With this blog, too, I strive to review recent releases - books no more than a year old. So if you've wondered why I haven't reviewed a certain title, say Neil Peart's first books or something else, that's why. In time, though, I'd like to look into older books maybe for round-up posts about a particular topic/artist. There are a few things I'd like to do with this blog to make it more interactive.

For now, though, here's what I've read lately and what you can look forward to in the future:

Read: Frank: The Voice by James Kaplan
OmniLit ~ Amazon

I read the second book of Kaplan's two-part Sinatra bio first (reviewed here). Having done this, I think if you haven't read either book you should read The Voice first if you want to better appreciate it. Reading Sinatra: The Chairman first, I found I enjoyed the second book more because I saw this era of Sinatra's life as more interesting - this despite the rapid drop-off in 80-90s Sinatra history.

In The Voice, there's so much to muddle through and it's not all happy. To me the book didn't really start rolling until he met Ava, and right when it gets to a pivotal moment in his life, the book's over.

If you're really that interested in Frank's first thirty years, pick it up. You may appreciate The Chairman more for it. Rating: C+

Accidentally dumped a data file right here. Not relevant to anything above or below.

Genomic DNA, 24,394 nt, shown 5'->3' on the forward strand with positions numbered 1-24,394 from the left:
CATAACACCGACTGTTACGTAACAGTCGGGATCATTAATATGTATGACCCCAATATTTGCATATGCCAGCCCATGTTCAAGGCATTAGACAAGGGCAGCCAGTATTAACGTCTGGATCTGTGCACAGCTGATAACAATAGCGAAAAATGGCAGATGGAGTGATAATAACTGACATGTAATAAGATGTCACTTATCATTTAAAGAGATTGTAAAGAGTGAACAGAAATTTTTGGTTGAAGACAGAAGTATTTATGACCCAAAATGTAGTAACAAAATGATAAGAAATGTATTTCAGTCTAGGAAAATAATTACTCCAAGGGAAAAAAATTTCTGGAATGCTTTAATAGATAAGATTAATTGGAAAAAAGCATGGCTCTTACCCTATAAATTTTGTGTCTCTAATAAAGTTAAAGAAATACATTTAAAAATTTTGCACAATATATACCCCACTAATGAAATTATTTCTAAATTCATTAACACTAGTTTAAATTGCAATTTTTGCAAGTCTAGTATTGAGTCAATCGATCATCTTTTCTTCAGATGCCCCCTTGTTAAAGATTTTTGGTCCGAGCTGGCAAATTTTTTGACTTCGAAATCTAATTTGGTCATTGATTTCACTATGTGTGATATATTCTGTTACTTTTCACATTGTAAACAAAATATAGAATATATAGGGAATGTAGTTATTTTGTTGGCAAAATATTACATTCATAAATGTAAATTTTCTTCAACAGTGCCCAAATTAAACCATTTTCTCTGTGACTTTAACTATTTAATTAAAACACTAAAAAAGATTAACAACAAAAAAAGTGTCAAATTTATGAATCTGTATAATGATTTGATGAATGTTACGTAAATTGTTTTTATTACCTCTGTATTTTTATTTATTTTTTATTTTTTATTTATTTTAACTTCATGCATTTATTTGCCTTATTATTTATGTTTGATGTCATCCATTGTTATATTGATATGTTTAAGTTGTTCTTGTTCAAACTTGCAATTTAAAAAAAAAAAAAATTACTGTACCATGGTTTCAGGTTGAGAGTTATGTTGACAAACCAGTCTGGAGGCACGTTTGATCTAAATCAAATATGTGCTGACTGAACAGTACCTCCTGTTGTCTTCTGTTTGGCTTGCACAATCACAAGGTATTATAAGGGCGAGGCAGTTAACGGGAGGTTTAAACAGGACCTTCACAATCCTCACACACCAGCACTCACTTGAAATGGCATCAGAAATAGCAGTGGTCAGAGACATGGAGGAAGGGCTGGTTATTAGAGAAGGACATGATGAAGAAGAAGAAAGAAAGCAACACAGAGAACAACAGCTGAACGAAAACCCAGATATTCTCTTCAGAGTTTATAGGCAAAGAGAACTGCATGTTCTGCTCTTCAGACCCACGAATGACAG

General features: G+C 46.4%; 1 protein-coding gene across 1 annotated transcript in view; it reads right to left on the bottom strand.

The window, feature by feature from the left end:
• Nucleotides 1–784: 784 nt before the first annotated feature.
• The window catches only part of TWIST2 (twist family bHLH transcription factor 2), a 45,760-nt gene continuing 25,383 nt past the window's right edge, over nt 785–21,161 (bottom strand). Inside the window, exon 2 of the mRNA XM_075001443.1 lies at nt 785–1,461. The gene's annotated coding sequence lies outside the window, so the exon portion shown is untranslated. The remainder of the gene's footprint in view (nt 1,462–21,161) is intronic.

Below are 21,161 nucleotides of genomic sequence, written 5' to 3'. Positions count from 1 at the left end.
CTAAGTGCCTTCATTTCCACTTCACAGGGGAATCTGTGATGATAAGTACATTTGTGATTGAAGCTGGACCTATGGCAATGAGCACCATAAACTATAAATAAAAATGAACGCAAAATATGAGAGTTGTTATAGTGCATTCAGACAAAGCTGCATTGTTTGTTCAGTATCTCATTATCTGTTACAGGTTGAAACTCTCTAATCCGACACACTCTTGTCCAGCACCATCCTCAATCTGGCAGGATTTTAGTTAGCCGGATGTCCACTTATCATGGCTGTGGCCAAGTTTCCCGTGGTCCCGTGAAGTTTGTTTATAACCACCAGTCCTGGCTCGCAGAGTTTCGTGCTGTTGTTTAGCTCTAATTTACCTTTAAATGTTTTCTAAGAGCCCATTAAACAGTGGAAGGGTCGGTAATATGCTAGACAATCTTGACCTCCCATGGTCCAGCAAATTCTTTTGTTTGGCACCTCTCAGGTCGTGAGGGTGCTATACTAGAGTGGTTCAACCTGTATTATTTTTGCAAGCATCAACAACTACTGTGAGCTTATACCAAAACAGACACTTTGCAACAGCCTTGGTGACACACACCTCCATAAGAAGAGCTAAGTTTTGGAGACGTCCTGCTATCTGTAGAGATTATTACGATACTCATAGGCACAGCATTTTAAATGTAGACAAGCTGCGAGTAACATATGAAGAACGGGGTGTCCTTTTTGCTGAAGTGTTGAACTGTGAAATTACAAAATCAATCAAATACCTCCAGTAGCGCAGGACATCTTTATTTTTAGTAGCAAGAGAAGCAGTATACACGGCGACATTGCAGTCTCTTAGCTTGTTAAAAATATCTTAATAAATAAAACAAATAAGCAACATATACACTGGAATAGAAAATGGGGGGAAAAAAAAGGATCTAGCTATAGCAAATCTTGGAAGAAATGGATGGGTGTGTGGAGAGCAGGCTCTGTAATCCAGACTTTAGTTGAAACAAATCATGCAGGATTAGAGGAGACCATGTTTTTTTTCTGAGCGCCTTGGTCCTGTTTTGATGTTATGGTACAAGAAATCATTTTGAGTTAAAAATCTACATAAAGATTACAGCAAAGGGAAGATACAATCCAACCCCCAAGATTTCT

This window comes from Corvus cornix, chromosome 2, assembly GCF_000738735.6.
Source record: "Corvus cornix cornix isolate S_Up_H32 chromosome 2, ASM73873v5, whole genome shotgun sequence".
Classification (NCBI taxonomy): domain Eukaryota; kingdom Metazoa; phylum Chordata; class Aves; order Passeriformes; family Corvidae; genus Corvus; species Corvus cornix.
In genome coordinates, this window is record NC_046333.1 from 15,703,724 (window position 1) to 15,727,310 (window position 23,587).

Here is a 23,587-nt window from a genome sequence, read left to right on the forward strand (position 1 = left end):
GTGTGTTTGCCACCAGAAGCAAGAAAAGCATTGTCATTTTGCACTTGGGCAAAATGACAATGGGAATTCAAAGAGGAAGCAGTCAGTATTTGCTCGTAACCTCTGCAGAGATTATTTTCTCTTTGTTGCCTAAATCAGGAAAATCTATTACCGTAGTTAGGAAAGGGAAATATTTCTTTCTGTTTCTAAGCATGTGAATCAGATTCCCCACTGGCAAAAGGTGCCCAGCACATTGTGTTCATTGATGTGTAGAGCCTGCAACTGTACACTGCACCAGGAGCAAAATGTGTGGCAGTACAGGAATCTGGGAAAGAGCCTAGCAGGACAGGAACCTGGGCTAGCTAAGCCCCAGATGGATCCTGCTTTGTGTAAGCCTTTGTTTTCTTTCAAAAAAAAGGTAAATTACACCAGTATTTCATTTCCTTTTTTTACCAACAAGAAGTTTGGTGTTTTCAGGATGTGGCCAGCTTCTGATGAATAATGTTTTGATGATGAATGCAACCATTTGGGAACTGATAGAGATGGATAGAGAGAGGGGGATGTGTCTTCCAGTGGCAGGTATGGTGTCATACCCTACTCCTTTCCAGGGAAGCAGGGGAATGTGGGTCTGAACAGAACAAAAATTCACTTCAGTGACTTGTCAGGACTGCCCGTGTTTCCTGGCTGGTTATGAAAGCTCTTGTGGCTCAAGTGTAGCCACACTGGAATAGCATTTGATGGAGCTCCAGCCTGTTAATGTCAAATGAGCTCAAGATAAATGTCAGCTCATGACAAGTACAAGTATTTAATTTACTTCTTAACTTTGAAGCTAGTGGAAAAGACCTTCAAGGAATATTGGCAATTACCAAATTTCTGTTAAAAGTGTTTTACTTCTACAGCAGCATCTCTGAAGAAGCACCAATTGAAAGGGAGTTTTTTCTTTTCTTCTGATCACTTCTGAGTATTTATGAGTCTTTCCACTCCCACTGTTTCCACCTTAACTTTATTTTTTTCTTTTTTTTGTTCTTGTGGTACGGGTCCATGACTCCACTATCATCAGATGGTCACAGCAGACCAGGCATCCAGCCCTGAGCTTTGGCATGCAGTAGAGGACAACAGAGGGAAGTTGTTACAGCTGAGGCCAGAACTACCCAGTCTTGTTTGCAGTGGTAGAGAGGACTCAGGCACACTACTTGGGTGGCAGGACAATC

To Read: Kill 'Em and Leave: Searching for James Brown and the American Soul by James McBride
OmniLit ~ Amazon

I read McBride's The Color of Water  many years ago. Excellent book. Pick it up if you haven't yet.

From the blurb: Kill 'Em and Leave is more than a book about James Brown. Brown's rough-and-tumble life, through McBride's lens, is an unsettling metaphor for American life: the tension between North and South, black and white, rich and poor. McBride's travels take him to forgotten corners of Brown's never-before-revealed history: the country town where Brown's family and thousands of others were displaced by America's largest nuclear power bomb-making facility; a South Carolina field where a long-forgotten cousin reveals, in the dead of night, a fuller history of Brown's sharecropping childhood, which until now has been a mystery. McBride seeks out the American expatriate in England who co-created the James Brown sound, visits the trusted right-hand manager who worked with Brown for forty-one years, and sits at the feet of Brown's most influential nonmusical creation, his "adopted son," the Reverend Al Sharpton. He reveals the stirring visit of Michael Jackson to the Augusta, Georgia,funeral home where the King of Pop sat up all night with the body of his musical godfather, spends hours talking with Brown's first wife, and reveals the Dickensian legal contest over James Brown's valuable estate, a fight that has destroyed careers, cheated children out of their educations, cost Brown's estate millions in legal fees, sent Brown's trusted accountant, David Cannon, to jail for a crime for which he was not convicted, and has left James Brown's body to lie for more than eight years in a gilded coffin on his daughter's front lawn in South Carolina.

To Read: Fleetwood Mac on Fleetwood Mac Interviews and Encounters by Sean Egan
OmniLit ~ Amazon

I've wanted to get in a Fleetwood Mac book here for some time. I had my hands on Mick Fleetwood's memoir a while ago but for some reason didn't finish it. Will have to try again.